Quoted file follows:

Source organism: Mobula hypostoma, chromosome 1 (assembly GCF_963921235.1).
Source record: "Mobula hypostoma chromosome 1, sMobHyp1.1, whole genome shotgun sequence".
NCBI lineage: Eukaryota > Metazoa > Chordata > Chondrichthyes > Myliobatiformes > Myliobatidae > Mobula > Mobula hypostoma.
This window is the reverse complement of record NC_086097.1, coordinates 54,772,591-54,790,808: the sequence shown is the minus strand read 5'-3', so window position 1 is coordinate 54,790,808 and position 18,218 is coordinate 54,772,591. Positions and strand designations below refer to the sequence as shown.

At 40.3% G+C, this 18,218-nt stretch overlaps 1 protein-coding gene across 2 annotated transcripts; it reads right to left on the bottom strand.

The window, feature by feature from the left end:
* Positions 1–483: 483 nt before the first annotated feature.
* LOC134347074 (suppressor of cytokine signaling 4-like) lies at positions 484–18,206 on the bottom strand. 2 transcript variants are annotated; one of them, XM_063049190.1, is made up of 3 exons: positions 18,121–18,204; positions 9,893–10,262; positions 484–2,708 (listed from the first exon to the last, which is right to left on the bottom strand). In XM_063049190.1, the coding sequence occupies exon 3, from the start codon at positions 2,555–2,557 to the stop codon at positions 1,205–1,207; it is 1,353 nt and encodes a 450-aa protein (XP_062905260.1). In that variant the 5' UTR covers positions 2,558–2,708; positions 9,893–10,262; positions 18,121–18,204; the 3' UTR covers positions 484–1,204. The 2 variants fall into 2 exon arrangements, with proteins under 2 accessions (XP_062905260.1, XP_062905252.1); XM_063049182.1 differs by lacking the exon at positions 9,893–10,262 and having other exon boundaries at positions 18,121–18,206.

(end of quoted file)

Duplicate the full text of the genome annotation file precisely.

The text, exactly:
Source organism: Mobula hypostoma, chromosome 1 (assembly GCF_963921235.1).
Source record: "Mobula hypostoma chromosome 1, sMobHyp1.1, whole genome shotgun sequence".
NCBI lineage: Eukaryota > Metazoa > Chordata > Chondrichthyes > Myliobatiformes > Myliobatidae > Mobula > Mobula hypostoma.
This window is the reverse complement of record NC_086097.1, coordinates 54,772,591-54,790,808: the sequence shown is the minus strand read 5'-3', so window position 1 is coordinate 54,790,808 and position 18,218 is coordinate 54,772,591. Positions and strand designations below refer to the sequence as shown.

At 40.3% G+C, this 18,218-nt stretch overlaps 1 protein-coding gene across 2 annotated transcripts; it reads right to left on the bottom strand.

The window, feature by feature from the left end:
* Positions 1–483: 483 nt before the first annotated feature.
* LOC134347074 (suppressor of cytokine signaling 4-like) lies at positions 484–18,206 on the bottom strand. 2 transcript variants are annotated; one of them, XM_063049190.1, is made up of 3 exons: positions 18,121–18,204; positions 9,893–10,262; positions 484–2,708 (listed from the first exon to the last, which is right to left on the bottom strand). In XM_063049190.1, the coding sequence occupies exon 3, from the start codon at positions 2,555–2,557 to the stop codon at positions 1,205–1,207; it is 1,353 nt and encodes a 450-aa protein (XP_062905260.1). In that variant the 5' UTR covers positions 2,558–2,708; positions 9,893–10,262; positions 18,121–18,204; the 3' UTR covers positions 484–1,204. The 2 variants fall into 2 exon arrangements, with proteins under 2 accessions (XP_062905260.1, XP_062905252.1); XM_063049182.1 differs by lacking the exon at positions 9,893–10,262 and having other exon boundaries at positions 18,121–18,206.